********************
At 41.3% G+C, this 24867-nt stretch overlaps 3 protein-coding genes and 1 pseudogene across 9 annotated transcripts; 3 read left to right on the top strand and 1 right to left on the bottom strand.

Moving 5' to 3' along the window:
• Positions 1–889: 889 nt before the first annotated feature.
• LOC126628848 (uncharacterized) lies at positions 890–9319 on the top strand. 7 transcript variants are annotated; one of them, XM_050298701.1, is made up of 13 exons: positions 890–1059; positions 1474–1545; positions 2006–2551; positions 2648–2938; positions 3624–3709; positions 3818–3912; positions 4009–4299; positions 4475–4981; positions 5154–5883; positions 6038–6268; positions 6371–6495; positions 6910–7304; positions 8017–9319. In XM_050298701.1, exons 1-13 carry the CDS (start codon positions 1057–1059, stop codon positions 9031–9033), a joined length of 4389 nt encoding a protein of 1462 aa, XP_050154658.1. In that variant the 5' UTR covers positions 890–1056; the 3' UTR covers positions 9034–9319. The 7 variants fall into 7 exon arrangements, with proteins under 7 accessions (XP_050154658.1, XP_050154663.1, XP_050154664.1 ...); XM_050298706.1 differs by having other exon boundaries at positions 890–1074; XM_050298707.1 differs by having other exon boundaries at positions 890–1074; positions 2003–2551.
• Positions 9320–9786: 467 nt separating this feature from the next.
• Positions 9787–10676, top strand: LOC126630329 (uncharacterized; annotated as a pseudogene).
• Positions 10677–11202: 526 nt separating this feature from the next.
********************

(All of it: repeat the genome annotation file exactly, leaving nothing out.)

At 41.3% G+C, this 24867-nt stretch overlaps 3 protein-coding genes and 1 pseudogene across 9 annotated transcripts; 3 read left to right on the top strand and 1 right to left on the bottom strand.

Moving 5' to 3' along the window:
• Positions 1–889: 889 nt before the first annotated feature.
• LOC126628848 (uncharacterized) lies at positions 890–9319 on the top strand. 7 transcript variants are annotated; one of them, XM_050298701.1, is made up of 13 exons: positions 890–1059; positions 1474–1545; positions 2006–2551; positions 2648–2938; positions 3624–3709; positions 3818–3912; positions 4009–4299; positions 4475–4981; positions 5154–5883; positions 6038–6268; positions 6371–6495; positions 6910–7304; positions 8017–9319. In XM_050298701.1, exons 1-13 carry the CDS (start codon positions 1057–1059, stop codon positions 9031–9033), a joined length of 4389 nt encoding a protein of 1462 aa, XP_050154658.1. In that variant the 5' UTR covers positions 890–1056; the 3' UTR covers positions 9034–9319. The 7 variants fall into 7 exon arrangements, with proteins under 7 accessions (XP_050154658.1, XP_050154663.1, XP_050154664.1 ...); XM_050298706.1 differs by having other exon boundaries at positions 890–1074; XM_050298707.1 differs by having other exon boundaries at positions 890–1074; positions 2003–2551.
• Positions 9320–9786: 467 nt separating this feature from the next.
• Positions 9787–10676, top strand: LOC126630329 (uncharacterized; annotated as a pseudogene).
• Positions 10677–11202: 526 nt separating this feature from the next.